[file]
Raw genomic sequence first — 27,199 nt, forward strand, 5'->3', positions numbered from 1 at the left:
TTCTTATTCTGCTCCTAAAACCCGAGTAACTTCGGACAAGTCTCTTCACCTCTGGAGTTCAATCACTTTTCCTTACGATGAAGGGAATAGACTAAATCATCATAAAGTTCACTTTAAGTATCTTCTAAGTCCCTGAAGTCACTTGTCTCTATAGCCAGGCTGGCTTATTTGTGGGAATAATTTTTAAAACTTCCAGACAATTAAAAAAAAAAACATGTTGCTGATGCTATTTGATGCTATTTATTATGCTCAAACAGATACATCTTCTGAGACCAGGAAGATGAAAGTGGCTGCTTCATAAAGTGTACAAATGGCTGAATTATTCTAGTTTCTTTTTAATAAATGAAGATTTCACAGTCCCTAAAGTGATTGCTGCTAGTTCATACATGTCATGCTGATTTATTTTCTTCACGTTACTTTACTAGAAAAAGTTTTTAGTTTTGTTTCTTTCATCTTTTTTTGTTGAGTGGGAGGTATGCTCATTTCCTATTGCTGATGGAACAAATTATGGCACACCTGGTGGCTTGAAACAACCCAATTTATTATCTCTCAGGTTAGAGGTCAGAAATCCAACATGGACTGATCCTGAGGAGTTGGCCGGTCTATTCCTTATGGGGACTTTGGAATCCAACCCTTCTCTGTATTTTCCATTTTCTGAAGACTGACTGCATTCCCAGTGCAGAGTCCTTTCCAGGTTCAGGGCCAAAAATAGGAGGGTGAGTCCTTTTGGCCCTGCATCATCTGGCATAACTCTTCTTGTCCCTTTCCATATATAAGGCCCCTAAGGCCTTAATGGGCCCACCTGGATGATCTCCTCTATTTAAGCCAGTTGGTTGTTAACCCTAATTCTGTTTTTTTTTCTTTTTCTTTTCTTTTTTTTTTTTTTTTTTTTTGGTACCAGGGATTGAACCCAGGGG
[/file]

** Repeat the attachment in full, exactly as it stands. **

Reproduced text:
Raw genomic sequence first — 27,199 nt, forward strand, 5'->3', positions numbered from 1 at the left:
TTCTTATTCTGCTCCTAAAACCCGAGTAACTTCGGACAAGTCTCTTCACCTCTGGAGTTCAATCACTTTTCCTTACGATGAAGGGAATAGACTAAATCATCATAAAGTTCACTTTAAGTATCTTCTAAGTCCCTGAAGTCACTTGTCTCTATAGCCAGGCTGGCTTATTTGTGGGAATAATTTTTAAAACTTCCAGACAATTAAAAAAAAAAACATGTTGCTGATGCTATTTGATGCTATTTATTATGCTCAAACAGATACATCTTCTGAGACCAGGAAGATGAAAGTGGCTGCTTCATAAAGTGTACAAATGGCTGAATTATTCTAGTTTCTTTTTAATAAATGAAGATTTCACAGTCCCTAAAGTGATTGCTGCTAGTTCATACATGTCATGCTGATTTATTTTCTTCACGTTACTTTACTAGAAAAAGTTTTTAGTTTTGTTTCTTTCATCTTTTTTTGTTGAGTGGGAGGTATGCTCATTTCCTATTGCTGATGGAACAAATTATGGCACACCTGGTGGCTTGAAACAACCCAATTTATTATCTCTCAGGTTAGAGGTCAGAAATCCAACATGGACTGATCCTGAGGAGTTGGCCGGTCTATTCCTTATGGGGACTTTGGAATCCAACCCTTCTCTGTATTTTCCATTTTCTGAAGACTGACTGCATTCCCAGTGCAGAGTCCTTTCCAGGTTCAGGGCCAAAAATAGGAGGGTGAGTCCTTTTGGCCCTGCATCATCTGGCATAACTCTTCTTGTCCCTTTCCATATATAAGGCCCCTAAGGCCTTAATGGGCCCACCTGGATGATCTCCTCTATTTAAGCCAGTTGGTTGTTAACCCTAATTCTGTTTTTTTTTCTTTTTCTTTTCTTTTTTTTTTTTTTTTTTTTTGGTACCAGGGATTGAACCCAGGGG